A systematic review of falls in hospital for patients with communication disability: highlighting an invisible population

Hemsley, Bronwyn, Steel, Joanne, Worrall, Linda, Hill, Sophie, Bryant, Lucy, Johnston, Leanne, Georgiou, Andrew and Balandin, Susan 2019, A systematic review of falls in hospital for patients with communication disability: highlighting an invisible population, Journal of safety research, vol. 68, pp. 89-105, doi: 10.1016/j.jsr.2018.11.004.

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Title A systematic review of falls in hospital for patients with communication disability: highlighting an invisible population
Author(s) Hemsley, Bronwyn
Steel, Joanne
Worrall, Linda
Hill, Sophie
Bryant, Lucy
Johnston, Leanne
Georgiou, Andrew
Balandin, SusanORCID iD for Balandin, Susan orcid.org/0000-0003-4765-8232
Journal name Journal of safety research
Volume number 68
Start page 89
End page 105
Total pages 17
Publisher Elsevier
Place of publication Amsterdam, The Netherlands
Publication date 2019-02
ISSN 0022-4375
1879-1247
Keyword(s) Communication disability
Falls
Hospital
Patient safety incidents
Risk
Summary BACKGROUND: Patients with communication disability, associated with impairments of speech, language, or voice, have a three-fold increased risk of adverse events in hospital. However, little research yet examines the causal relationship between communication disability and risk for specific adverse events in hospital. OBJECTIVE: To examine the impact of a patient's communication disability on their falls risk in hospital. METHODS: This systematic review examined 61 studies on falls of adult hospital patients with communication disability, and patients at high risk of communication disability, to determine whether or not communication disability increased risk for falls, and the nature of and reasons for any increased risk. RESULTS: In total, 46 of the included studies (75%) reported on participants with communication disability, and the remainder included patients with health conditions placing them at high risk for communication disability. Two thirds of the studies examining falls risk identified communication disability as contributing to falls. Commonly, patients with communication disability were actively excluded from participation; measures of communication or cognition were not reported; and reasons for any increased risk of falls were not discussed. CONCLUSIONS: There is some evidence that communication disability is associated with increased risk of falls. However, the role of communication disability in falls is under-researched, and reasons for the increased risk remain unclear. Practical applications: Including patients with communication disability in falls research is necessary to determine reasons for their increased risk of adverse events in hospital. Their inclusion might be helped by the involvement of speech-language pathologists in falls research teams.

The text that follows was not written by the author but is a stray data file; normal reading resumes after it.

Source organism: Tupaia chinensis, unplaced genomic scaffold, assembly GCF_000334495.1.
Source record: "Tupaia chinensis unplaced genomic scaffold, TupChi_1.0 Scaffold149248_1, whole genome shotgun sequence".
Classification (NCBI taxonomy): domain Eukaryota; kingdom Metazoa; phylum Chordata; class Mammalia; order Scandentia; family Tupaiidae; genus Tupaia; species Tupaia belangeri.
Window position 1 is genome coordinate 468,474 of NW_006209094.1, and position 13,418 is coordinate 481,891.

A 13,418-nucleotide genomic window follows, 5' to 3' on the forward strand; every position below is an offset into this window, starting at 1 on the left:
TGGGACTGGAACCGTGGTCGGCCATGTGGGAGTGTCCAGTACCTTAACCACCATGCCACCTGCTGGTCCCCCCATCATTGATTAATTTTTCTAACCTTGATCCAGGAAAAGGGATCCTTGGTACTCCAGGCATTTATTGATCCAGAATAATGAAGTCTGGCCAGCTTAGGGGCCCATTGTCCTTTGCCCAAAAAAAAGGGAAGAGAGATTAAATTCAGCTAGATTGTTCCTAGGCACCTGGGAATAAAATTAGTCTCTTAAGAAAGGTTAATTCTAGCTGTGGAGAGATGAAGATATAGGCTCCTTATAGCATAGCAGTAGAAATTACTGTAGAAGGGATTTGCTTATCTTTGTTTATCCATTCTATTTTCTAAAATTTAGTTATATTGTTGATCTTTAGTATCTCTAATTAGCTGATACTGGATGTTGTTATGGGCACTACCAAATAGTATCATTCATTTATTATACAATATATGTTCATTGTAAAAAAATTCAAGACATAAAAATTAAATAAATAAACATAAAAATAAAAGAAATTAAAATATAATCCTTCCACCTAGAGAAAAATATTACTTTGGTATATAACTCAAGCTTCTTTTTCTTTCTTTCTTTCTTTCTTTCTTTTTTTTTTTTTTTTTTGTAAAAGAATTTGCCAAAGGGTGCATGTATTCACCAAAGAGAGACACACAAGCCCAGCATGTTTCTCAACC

Language eng
DOI 10.1016/j.jsr.2018.11.004
Field of Research 1117 Public Health and Health Services
1701 Psychology
HERDC Research category C1 Refereed article in a scholarly journal
Copyright notice ©2018, The Authors
Persistent URL http://hdl.handle.net/10536/DRO/DU:30118549

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